Showing posts with label Beth Barany. Show all posts
Showing posts with label Beth Barany. Show all posts

Thursday, June 9, 2022

Reading The Future



This week in publishing news,


The outgoing UK Children’s Laureate, Cressida Cowell called for the government to fund school libraries. The Guardian reported that Cressida's experiment where 6 primary schools received a curated collection and dedicated training to school librarians and teachers has been a huge success, now it needs to be replicated. Speaking as a teacher, the last thing you should do is get rid of the library…and it’s always the first to go when you need an extra classroom. If you want engaged, reading-for-life, children - fund the school library!


Publishers Weekly examined a law that has just passed in New York State – Freelance doesn’t mean Free. The onus is on the contractor to pay up in 30 days or the freelancer can double the bill. I know so many freelancers that would greet this kind of law with cheers.


Wordsrated released an examination of the length of best sellers in the last year. Results… the books are getting shorter. Is this because paper and ink cost more? Attention spans… reading is not trendy? Dive in for the number breakdowns.


Writer Beware examines a bad contract from one of the top serial writing companies. This is a must read.  Everyone in publishing needs to be aware of contract speak for taking everything and leaving you no rights at all. However, there is a sneaky way around this contract if you want to write serial fiction.


WhiteFox Publishing celebrated their 10th anniversary by canvassing opinions from publishing people about how they see publishing changing in the next 10 years. Some interesting ideas were mentioned that writers should be aware of.


The Readmagine conference on publishing futures wrapped up in Madrid. Publishing Perspectives interviewed Luis Gonzales on the biggest challenge for the publishing industry that he sees going forward- Renewing the narrative that publishing is good for society.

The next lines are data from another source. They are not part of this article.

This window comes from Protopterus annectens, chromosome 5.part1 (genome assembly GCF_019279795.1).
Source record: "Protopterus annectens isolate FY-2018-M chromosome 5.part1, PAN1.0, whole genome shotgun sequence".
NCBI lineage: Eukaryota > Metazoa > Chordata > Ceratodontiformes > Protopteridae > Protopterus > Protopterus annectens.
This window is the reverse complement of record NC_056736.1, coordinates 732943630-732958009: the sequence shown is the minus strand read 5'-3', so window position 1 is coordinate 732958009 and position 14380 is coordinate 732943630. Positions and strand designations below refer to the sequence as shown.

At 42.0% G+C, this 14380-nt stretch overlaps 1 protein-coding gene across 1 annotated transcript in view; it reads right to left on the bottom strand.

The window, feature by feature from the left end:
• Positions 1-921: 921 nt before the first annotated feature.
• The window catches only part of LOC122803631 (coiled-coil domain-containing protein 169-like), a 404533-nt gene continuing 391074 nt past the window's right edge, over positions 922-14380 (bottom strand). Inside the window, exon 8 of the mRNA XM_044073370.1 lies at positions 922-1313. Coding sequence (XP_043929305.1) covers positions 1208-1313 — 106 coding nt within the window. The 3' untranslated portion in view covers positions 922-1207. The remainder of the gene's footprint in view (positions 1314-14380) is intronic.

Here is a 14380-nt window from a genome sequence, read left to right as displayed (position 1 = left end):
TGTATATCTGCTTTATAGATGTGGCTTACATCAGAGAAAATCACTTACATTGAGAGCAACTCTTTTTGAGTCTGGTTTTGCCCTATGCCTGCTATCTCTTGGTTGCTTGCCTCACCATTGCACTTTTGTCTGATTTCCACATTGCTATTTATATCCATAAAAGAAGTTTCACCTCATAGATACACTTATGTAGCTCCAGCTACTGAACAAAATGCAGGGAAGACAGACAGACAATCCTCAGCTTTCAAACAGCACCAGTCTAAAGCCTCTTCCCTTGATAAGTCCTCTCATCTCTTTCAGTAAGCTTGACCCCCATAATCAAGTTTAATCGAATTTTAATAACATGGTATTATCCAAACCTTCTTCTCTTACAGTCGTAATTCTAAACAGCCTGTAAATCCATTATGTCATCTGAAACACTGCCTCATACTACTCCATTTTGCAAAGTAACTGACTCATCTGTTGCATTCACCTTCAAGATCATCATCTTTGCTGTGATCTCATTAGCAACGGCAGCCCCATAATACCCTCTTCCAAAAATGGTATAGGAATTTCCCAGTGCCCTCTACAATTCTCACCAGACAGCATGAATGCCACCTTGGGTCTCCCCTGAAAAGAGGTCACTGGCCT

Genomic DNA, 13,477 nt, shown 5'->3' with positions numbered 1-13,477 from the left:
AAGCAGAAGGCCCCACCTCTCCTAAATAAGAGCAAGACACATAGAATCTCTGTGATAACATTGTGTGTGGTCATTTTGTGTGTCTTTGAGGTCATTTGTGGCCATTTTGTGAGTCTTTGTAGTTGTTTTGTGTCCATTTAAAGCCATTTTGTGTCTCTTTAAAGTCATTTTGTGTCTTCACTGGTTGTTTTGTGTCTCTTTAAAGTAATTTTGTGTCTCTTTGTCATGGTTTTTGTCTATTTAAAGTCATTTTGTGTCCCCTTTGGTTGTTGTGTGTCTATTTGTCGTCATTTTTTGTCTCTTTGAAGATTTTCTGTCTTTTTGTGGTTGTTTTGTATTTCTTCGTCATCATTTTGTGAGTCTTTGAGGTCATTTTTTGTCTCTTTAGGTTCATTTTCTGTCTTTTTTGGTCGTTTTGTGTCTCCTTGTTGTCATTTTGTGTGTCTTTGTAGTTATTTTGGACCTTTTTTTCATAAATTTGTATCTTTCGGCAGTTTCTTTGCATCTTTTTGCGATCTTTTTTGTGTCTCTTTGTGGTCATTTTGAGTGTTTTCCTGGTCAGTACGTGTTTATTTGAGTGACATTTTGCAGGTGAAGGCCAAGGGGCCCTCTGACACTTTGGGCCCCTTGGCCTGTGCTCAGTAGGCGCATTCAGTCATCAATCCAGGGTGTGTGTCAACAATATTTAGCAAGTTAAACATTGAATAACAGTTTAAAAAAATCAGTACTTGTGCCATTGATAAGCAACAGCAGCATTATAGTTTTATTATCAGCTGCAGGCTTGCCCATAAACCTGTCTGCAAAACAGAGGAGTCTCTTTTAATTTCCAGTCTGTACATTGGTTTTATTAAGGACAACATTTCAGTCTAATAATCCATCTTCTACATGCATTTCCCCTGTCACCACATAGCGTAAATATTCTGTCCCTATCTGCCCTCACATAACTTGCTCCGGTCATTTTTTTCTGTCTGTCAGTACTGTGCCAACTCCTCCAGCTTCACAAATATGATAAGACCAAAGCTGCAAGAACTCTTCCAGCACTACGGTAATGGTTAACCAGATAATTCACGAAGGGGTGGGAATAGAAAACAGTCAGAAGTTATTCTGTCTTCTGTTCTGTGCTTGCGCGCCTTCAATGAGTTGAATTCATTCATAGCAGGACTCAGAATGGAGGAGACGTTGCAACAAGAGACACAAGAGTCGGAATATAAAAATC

Every week I get unsolicited offers from marketers wanting me to feature their content on my blog. Rarely do they have anything to do with publishing or writing and so I immediately junk them. This week I received a tip from Timothy Moonlight who wrote a comparison article on audiobook royalties and how he is having success with a new distributor Soundwise. Why can’t content marketers be like Tim and send relevant information that fits this blog.


Last week I mentioned that Kris Rusch had attended the Licensing Expo. In my inbox popped an email from Darcy Pattison on her experiences at the expo where she took her children’s books. It is a fascinating read.


John Wilker has written an interesting article on how he wishes Indie bookshops would support Indie authors. He makes some good points. Marketing your books is always going to be challenging and we must celebrate the Indie bookstores that walk alongside us.


Can you market books without social media? Penny Sansevieri has an article by Carol Michel who did just that. If you have been wondering about the value or time suck of social media for bookmarketing this is a fascinating read.


Beth Havey wrote an interesting article on the lure of stuffing your book full of literary symbolism. Are you tempted to throw everything and the kitchen sink in your book or do you go back once you have written it and find the symbolism naturally occurring?


In The Craft Section,

The Fear Thesaurus – Being watched-Becca Puglisi- Bookmark

6 ways to find the best ideas before writing- K M Weiland- Bookmark

Writing un-putdownable characters- A C Williams

Tension and micro tension to keep your readers hooked – Tiffany Yates Martin- Bookmark

The ultimate guide to writing for audio- Jules Horne- Bookmark

In the Marketing Section,

July social media dates for book marketing- Penny Sansevieri- Bookmark

Write emails that sell books- Nick Stephenson- Bookmark

How to write an author bio- Beth Barany

Street teams- Angela Ackerman

Another take on book trailers- Terry Odell- Bookmark

Book promo in July – Sandra Beckwith- Bookmark


To Finish,

This week Kris Rusch returned to her current series of articles about why writers fail. This week she looked at the problem of aging. How often has a writer started a great series, realized it was going to be a life’s work, and given up halfway through or died on the job? Should we be holding back? Is the fear of big projects causing us to fail before we start?